In Depth

Can best M&S results for two years save boss Marc Bolland?

'Jekyll and Hyde' retailer buoyed by food sales but analysts warn that CEO's 'judgement day' will come

Marks and Spencer

MARKS & SPENCER posted its best performance for two years in the first quarter of 2013, defying analysts who had predicted a slump and easing pressure on the firm's beleaguered chief executive Marc Bolland.

While sales in the company's clothing-dominated general merchandising section fell for the seventh quarter in a row, by 3.8 per cent, the decline was offset by a 4 per cent increase in sales of food in the run-up to Easter. This led to an overall increase of 0.6 per cent in like-for-like sales.

The contrast in each division's success led the Daily Telegraph to describe the chain as having a "Jekyll and Hyde personality". However, it points out that food sales were boosted last quarter because "it included New Year's Eve and Easter, when the same quarter in 2012 did not".

While the better-than-expected results will ease some pressure on the company's chief executive Marc Bolland, the Financial Times says shareholders have serious concerns about the retailer's performance.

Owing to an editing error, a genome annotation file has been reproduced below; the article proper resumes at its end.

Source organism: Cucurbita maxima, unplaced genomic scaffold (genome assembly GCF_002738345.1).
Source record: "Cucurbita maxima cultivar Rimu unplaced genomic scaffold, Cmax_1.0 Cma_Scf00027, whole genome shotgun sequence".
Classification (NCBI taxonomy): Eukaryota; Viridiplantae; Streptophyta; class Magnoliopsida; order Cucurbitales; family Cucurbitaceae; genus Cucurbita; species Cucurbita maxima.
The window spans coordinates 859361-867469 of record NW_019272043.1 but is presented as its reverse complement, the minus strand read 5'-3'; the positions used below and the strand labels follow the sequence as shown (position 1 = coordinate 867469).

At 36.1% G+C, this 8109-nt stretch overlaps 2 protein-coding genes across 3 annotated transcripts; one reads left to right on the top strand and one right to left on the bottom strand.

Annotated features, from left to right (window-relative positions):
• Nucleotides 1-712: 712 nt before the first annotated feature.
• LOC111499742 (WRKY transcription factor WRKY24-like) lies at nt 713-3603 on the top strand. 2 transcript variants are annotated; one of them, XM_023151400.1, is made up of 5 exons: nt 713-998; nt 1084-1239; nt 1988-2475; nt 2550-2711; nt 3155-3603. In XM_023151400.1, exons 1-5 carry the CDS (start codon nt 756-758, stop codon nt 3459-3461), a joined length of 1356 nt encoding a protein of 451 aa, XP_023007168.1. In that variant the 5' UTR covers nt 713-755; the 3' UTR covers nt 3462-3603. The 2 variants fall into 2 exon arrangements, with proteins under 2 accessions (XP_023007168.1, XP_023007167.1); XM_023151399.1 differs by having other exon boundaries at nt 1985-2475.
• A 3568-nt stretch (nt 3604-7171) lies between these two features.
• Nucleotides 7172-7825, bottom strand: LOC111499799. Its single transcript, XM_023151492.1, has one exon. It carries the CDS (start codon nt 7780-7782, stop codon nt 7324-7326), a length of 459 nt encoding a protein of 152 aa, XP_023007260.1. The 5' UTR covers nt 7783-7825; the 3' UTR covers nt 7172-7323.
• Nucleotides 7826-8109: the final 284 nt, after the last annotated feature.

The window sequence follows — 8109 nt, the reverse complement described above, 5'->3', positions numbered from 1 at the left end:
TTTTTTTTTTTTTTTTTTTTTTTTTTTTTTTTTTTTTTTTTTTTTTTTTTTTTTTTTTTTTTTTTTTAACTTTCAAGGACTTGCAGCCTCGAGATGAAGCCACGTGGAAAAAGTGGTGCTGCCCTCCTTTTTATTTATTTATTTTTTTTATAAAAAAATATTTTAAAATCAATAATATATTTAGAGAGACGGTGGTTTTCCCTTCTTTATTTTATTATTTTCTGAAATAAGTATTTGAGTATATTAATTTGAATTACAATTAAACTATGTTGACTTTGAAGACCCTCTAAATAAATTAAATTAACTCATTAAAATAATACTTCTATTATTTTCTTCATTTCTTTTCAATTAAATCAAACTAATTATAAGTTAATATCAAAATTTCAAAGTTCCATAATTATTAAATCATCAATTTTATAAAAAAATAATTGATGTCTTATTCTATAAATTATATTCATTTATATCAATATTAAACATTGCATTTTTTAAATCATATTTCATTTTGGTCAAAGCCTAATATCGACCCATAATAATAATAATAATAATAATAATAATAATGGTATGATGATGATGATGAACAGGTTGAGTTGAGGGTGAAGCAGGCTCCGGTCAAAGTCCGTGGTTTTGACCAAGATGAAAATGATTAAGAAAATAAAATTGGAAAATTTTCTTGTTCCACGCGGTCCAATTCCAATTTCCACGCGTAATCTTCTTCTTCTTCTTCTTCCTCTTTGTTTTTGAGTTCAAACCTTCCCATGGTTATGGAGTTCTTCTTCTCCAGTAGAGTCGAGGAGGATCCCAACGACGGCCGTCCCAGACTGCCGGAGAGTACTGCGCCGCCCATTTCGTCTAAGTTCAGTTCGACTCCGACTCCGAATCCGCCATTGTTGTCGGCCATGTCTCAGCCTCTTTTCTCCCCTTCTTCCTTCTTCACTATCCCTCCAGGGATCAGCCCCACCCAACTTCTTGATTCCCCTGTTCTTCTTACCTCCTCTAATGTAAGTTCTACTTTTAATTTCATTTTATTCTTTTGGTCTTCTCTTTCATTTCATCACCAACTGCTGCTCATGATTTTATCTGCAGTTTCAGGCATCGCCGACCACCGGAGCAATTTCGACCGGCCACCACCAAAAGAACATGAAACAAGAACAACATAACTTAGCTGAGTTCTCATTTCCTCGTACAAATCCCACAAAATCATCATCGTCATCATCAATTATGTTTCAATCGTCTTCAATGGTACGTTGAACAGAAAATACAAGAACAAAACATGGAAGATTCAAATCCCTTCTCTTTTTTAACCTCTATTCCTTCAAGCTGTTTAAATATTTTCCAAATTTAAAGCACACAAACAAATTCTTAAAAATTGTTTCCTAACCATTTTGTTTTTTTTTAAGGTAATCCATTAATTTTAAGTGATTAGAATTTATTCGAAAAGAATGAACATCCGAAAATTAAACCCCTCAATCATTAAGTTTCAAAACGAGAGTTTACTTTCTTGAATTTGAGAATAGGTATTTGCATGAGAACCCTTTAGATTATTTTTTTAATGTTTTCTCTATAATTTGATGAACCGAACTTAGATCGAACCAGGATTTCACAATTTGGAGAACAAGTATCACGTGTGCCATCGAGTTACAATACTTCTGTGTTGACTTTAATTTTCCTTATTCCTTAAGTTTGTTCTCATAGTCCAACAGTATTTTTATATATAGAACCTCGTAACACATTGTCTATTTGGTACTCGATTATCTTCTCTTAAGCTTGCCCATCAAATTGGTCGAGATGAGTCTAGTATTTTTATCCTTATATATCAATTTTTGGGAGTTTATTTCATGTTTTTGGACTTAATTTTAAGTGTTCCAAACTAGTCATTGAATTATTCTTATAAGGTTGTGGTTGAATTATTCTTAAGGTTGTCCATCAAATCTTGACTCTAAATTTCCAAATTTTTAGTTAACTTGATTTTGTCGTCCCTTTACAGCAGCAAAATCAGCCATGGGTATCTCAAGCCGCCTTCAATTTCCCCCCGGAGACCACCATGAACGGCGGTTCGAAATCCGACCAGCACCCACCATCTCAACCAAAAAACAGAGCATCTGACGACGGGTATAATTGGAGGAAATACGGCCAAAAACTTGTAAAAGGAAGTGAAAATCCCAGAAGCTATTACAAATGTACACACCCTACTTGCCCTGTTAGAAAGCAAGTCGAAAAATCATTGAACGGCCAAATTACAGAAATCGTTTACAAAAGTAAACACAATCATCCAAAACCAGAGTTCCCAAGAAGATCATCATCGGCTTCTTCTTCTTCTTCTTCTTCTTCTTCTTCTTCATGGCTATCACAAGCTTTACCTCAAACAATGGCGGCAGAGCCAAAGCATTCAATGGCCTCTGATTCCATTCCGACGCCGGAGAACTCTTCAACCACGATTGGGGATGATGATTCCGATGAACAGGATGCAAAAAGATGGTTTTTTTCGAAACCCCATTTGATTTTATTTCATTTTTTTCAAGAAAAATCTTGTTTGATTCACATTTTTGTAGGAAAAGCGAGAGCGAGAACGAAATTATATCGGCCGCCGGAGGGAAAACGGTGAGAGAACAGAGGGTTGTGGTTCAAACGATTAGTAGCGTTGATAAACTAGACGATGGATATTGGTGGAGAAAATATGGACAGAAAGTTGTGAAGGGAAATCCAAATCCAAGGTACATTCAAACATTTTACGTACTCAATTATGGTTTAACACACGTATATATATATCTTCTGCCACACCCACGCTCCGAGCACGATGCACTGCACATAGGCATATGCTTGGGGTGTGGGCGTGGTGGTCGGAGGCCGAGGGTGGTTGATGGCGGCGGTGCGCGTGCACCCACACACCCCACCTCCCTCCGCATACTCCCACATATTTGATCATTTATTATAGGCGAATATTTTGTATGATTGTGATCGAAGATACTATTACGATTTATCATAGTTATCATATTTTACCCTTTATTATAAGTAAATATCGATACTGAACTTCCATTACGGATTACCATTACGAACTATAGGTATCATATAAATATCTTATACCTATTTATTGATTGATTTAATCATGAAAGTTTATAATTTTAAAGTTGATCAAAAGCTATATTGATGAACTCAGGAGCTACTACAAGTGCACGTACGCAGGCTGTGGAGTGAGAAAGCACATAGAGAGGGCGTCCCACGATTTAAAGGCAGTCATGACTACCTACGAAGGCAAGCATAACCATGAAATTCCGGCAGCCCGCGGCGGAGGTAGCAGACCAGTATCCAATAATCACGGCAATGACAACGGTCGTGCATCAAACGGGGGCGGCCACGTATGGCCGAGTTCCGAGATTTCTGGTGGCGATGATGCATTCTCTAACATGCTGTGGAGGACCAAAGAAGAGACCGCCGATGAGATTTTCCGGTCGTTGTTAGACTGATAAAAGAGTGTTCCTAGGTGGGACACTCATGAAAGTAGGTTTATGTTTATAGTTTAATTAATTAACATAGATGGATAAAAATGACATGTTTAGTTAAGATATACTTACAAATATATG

Ahead of today's results, one shareholder said if the company was still "struggling" ahead of its annual general meeting this summer then "there might be a big protest vote that would put a lot of pressure on the chief executive". M&S is expected to report a loss in annual profits for the second year in a row in May but shares in the business rose immediately after the results were posted today.

Bolland has previously urged investors to wait for the improved autumn/winter 2013 collection to emerge, after he brought in former Jaeger boss Belinda Earl to help revive the womenswear department.

James McGregor, director of the consultancy Retail Remedy told The Guardian that "judgement day" for Bolland will not come until the end of the year. "The buying decisions of the new general merchandise team cannot be assessed until autumn-winter 2013, and the success of the collections they put in store will either save the chief executive or be the final nail in his coffin."

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